Iqbal says projects like the Animal Birth Control program which is supported by PETA and the World Health Organization, can make the biggest difference in controlling wild dog populations. He adds that the program has been successfully adopted by a number of third world countries and some states in India. “In some places the dog population has gone below average,” he says. Standards for ideal dog populations are generally regarded as less than two percent of the human population. Current dog populations in Srinagar are nearing 15 percent.
Iqbal was not available to comment on the frequent dog attacks on people and children in Srinagar.
Newkirk says while tragic, human injuries do not justify extermination. “It is dirty and shows [we] are not the thinking, magnanimous animal we tell our children that we are,” she said in a telephone interview. Newkirk added that the best advice is to avoid attack is “live and let live. We advocate that people give the dogs room,” she says.
While political viewpoints remain mixed and a major court case is yet to be decided, local physicians say that killing wild dogs to control the population is the only way to stop human deaths and injuries. Khan, of the APCRI, says many other countries have used the culling technique to control animal populations. Australia has culled Kangaroos and camels by shooting the ever-expanding populations via helicopter in recent years. Last year, Iraq and China embarked on dog culling drives. The process, while fairly common, is extremely unpopular with animal rights groups worldwide.
Culling, however, is notorious for yielding only temporary results. “It does not stabilize the population,” agrees Newkirk. The WHO has produced extensive field studies indicating that sterilization and vaccination limit human-to-animal tensions, reduce disease and control population growth. “It is a common sense solution,” Newkirk says. “It promotes a sympathetic relationship. Even someone who hates dogs will find it hard to tell their children they support cruel extermination when there are other options.”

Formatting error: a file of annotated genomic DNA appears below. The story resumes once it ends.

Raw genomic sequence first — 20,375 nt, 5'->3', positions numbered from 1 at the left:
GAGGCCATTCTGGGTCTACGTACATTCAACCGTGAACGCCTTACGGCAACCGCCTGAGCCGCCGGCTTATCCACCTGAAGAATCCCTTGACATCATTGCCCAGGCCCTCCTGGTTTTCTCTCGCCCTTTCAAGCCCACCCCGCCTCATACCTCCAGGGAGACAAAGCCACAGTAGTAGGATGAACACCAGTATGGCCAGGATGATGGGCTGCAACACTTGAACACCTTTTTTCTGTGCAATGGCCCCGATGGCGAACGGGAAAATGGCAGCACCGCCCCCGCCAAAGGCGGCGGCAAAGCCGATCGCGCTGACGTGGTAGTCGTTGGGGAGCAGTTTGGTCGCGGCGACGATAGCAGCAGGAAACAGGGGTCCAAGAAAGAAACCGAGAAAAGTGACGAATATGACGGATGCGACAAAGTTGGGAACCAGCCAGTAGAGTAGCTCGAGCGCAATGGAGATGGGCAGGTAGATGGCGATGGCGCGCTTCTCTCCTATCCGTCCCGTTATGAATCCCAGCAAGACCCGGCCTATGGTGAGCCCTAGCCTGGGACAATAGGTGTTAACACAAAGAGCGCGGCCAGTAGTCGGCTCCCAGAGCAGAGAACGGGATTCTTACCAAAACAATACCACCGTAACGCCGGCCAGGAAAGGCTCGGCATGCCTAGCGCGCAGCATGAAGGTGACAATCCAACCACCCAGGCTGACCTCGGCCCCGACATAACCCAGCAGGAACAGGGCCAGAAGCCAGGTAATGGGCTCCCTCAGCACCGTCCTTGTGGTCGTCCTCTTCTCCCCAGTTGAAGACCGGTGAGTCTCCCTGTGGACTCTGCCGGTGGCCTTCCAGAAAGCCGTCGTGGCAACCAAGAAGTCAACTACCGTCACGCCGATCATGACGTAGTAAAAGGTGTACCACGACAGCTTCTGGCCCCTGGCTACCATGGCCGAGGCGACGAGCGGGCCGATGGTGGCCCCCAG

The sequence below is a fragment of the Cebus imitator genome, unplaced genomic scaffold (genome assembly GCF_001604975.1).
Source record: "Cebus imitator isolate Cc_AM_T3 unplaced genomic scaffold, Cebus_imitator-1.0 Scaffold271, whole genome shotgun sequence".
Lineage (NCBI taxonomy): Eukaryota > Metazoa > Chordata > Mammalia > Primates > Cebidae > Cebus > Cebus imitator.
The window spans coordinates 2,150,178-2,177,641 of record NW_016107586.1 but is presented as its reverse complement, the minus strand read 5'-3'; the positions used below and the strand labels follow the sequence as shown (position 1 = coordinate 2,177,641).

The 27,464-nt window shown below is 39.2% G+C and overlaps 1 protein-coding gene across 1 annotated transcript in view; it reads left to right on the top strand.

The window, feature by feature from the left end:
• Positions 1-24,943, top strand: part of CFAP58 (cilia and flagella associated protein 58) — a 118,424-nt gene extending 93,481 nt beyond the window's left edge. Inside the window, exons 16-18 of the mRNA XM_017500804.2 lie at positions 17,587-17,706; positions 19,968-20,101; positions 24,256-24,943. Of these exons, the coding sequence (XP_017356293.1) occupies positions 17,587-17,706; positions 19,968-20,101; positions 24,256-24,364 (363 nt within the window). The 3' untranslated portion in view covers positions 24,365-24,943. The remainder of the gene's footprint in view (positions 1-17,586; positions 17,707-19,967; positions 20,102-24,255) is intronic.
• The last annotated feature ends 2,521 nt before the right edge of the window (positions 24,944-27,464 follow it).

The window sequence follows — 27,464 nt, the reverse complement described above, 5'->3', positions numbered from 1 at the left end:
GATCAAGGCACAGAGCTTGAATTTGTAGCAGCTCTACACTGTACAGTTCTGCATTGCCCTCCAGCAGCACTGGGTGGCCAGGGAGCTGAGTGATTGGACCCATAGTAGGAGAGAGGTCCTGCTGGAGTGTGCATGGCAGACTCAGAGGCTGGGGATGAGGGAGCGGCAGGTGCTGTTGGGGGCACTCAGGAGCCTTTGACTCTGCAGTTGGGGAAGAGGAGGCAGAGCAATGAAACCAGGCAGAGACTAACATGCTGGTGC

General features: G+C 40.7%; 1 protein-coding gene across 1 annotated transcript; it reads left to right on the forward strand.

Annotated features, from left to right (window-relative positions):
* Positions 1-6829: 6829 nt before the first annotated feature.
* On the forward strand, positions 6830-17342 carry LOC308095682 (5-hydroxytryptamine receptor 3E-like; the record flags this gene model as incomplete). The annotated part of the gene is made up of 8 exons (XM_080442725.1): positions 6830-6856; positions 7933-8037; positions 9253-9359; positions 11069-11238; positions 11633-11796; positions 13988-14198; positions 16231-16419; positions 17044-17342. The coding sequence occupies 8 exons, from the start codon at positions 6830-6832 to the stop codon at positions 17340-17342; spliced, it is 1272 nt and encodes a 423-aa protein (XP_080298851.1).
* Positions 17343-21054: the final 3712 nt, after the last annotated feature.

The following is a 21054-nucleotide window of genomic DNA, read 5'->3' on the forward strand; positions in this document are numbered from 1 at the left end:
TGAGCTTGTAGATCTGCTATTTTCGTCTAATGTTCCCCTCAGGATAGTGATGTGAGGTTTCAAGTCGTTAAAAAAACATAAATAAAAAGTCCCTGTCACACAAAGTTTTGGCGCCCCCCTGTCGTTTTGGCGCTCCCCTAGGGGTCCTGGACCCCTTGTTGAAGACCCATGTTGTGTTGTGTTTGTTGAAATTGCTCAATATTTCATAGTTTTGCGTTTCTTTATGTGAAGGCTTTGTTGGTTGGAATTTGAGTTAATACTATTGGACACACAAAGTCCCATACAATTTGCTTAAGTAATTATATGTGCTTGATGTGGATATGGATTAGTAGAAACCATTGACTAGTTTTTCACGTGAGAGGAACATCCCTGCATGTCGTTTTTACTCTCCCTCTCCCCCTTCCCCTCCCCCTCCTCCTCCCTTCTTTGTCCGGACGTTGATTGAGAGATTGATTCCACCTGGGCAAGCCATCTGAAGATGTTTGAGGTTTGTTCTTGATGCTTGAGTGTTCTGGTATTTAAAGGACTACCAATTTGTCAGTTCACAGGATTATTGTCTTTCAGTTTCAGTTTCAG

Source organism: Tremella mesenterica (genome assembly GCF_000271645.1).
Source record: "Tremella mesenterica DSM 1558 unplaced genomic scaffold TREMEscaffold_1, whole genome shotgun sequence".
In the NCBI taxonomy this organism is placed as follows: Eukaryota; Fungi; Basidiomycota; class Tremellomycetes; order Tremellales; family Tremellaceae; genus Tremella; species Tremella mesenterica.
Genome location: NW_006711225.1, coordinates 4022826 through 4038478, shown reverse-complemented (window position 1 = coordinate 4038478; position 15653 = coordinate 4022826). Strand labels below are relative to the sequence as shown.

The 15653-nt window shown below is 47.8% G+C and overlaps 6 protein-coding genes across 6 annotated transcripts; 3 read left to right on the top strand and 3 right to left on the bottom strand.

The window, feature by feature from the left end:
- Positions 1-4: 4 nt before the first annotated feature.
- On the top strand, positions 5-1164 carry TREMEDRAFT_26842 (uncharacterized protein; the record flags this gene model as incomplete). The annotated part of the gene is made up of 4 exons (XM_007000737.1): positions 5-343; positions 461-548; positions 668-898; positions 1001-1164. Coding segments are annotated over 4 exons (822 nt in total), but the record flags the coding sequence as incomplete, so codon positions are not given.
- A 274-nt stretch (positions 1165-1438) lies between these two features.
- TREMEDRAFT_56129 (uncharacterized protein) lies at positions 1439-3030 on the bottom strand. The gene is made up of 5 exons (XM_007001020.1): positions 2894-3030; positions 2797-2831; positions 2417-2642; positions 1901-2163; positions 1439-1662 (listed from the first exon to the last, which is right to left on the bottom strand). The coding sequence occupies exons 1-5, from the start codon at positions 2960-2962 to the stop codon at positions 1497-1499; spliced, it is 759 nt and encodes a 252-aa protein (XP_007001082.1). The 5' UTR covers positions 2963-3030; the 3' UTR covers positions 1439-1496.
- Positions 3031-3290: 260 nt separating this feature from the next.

Humane Solution Receives Mixed Reviews
In 2008, the SMC made headlines when they announced a plan to kill 100,000 dogs as a part of an anti-rabies campaign. The relatively unknown Indian city was trying to curtail the skyrocketing number of stray dogs — an urban animal population that was nearing more than 100,000.
The city initially opted for sterilization of dogs, as most activists prefer, but that plan was limited to a pilot project that failed due to poor infrastructure and lack of funding. Then, as the population of stray dogs continued to rise, the SMC began poisoning hundreds of dogs each week. According to a ward official with the SMC, who spoke on the condition of anonymity for fear of retribution from his employer, local strays were fed poisoned chicken legs on the streets. Once the dogs died, they were taken to Pampore, a village about 15 kilometers from Srinagar where they were buried in large numbers. “We had a target of killing 100 dogs a day,” he says. “This kept their numbers in check. Since we have been stopped to do it [sic], we are helpless. What can we do?” he asks.
Dr. Riyaz Ahmad, a health officer with SMC, refused to answer any question, stating that the issue has become too controversial and is pending before the High Court of Kashmir, which bars him from making public comment.
“It is going to be a major public health problem in next five to 10 years considering the uncontrolled growth of dogs, especially in Srinagar District,” says Khan. “In five years, Srinagar will have more dogs than humans.”
Officials at the anti-rabies clinic confirm that they see several people who are bitten by dogs every day, indicating concerns over disease and infection are also on the rise.
“The rights of animals are fine, but what about human rights? Human lives are at risk,” Khan adds.
Risk of Rabies
Dog bites expose the people to rabies, a deadly viral disease. While there is a vaccine for rabies, the disease can still be fatal to both humans and dogs. “Dogs tend to attack the face, head and upper limbs of victims,” says Khan. “This can be quite dangerous if the dog has rabies because the virus needs less time to travel to the brain. In such cases even vaccination can’t save the victim.”